Pathogenecity and antimicrobial susceptibility of bacteria isolated from kidney, liver, and brain of Nile tilapia (oreochromis niloticus) stocked in intensive cage farming systems in Taal Lake, Batangas

Date of Publication


Degree Name

Master of Science in Biology


College of Science



Thesis Adviser

Eguia, Maria Rowena R. Romana

Defense Panel Chair

Cabrera, Esperanza C

Defense Panel Member

Lagman, Ma. Carmen A.
Somga, Joselito R.
Alea, Glenn V., Dean


Tilapia disease outbreak and fish kills have been ever pressing problems of tilapia farmers in Taal lake, but the bacterial etiology of the disease is still unknown. In the Philippines, limited studies have been conducted on the pathogenecity and antimicrobial susceptibility of bacterial isolates in aquaculture. Hence this study was undertaken to identify the bacteria of diseased tilapia in Taal Lake and determine their antimicrobial susceptibility and pathogenicity. A total of 181 bacteria were isolated from diseased Nile tilapia in Taal Lake. The commonly isolated bacteria were aeromonas hydrophila/caviae (41.99%), streptococcus agalactiae (19.89%), plesiomonas shigelloides (5.52%), aeromonas sobria (3.78%) and vibro cholerae (2.76%). Aermonas spp. and plesiomonas shigelloides isolates were chosen and tested against 11 antimicrobials. The antimicrobial susceptibility patterns of the isolates revealed resistance to at least one antimicrobial. All isolates showed susceptibility to ceftriaxone and chloramphenicol, while 50 (80%) of the isolates were found resistant to cefoxitin. A multyiple antibiotic resistance (MAR) index value of <0.2 was found on 97.14% of the bacterial isolates, which indicated that Taal Lake has low risk of antibiotic contamination. Two bacterial isolates, streptococcus agalactiae and aeromonas hydrophila, were tested for their pathogenicity in juvenile Nile tilapia. Pathogenicity test results proved that S. agalactiae and A. hydrophila were pathogenic to tilapia, and suggested that the gross clinical signs and internal abnormalities observed in the diseased Nile tilapia in Taal Lake were caused by S. agalactiae and/or A. hydrophila infection. At 96 h post infection, the median lethal dose (LD50) of S. agalactiae and A. hydrophila in juvenile Nile tilapia were 2.27 x 102 CFU/fish and 1.34 x 102 CFU/fish, respectively. Results of this study highlights the importance of antimicrobial susceptibility testing and pathogenicity test in the surveillance of pathogenic and antibiotic resistant bact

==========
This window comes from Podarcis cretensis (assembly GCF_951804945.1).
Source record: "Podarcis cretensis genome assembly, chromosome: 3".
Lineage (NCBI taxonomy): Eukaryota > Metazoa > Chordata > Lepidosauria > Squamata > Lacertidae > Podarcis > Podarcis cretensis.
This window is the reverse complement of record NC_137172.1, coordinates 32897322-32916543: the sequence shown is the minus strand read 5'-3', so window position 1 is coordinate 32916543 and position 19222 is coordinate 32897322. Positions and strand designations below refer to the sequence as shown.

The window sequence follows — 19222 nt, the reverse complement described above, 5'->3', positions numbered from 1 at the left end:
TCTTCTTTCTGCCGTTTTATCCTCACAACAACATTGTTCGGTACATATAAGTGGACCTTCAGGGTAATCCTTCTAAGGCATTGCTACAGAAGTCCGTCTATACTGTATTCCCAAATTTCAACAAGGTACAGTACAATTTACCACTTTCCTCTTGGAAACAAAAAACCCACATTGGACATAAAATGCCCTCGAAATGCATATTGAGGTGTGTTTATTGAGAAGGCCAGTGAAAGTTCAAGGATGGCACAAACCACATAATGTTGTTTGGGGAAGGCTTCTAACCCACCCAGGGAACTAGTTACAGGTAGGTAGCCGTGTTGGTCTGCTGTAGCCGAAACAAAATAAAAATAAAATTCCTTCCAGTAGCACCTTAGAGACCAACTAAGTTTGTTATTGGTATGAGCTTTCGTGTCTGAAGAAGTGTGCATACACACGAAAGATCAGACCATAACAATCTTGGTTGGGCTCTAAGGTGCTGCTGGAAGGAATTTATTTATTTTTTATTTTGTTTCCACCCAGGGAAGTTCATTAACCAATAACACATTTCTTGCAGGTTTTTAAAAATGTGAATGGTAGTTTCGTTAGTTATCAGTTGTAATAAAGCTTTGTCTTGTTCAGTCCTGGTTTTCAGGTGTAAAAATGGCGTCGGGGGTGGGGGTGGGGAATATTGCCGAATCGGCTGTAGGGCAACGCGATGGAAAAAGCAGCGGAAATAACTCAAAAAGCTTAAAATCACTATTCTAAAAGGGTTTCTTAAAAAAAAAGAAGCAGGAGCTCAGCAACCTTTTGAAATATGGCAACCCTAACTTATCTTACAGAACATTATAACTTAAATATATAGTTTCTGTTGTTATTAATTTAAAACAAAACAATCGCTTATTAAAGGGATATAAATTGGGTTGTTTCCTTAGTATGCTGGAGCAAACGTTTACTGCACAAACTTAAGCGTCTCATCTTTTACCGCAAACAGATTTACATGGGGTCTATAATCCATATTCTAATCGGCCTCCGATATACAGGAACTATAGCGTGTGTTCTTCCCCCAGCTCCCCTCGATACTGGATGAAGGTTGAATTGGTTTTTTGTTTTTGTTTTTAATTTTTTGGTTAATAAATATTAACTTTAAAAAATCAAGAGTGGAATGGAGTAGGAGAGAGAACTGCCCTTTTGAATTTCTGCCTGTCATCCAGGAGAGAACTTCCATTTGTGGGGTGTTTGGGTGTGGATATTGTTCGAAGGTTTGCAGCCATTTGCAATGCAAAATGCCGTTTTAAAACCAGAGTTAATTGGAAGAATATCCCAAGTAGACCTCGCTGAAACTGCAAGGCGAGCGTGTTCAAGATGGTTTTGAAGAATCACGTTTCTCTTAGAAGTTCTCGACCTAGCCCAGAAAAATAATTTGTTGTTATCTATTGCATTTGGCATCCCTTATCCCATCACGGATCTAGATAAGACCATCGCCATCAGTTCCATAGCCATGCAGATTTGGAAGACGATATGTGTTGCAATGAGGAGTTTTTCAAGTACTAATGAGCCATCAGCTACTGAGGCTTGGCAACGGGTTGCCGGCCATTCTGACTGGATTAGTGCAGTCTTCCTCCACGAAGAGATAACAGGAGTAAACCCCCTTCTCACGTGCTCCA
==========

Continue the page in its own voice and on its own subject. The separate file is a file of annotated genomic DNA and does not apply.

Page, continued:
Abstract Format




Accession Number


Shelf Location

Archives, The Learning Commons, 12F Henry Sy Sr. Hall

Physical Description

1 computer disc ; 4 3/4 in.


Tilapia -- Philippines

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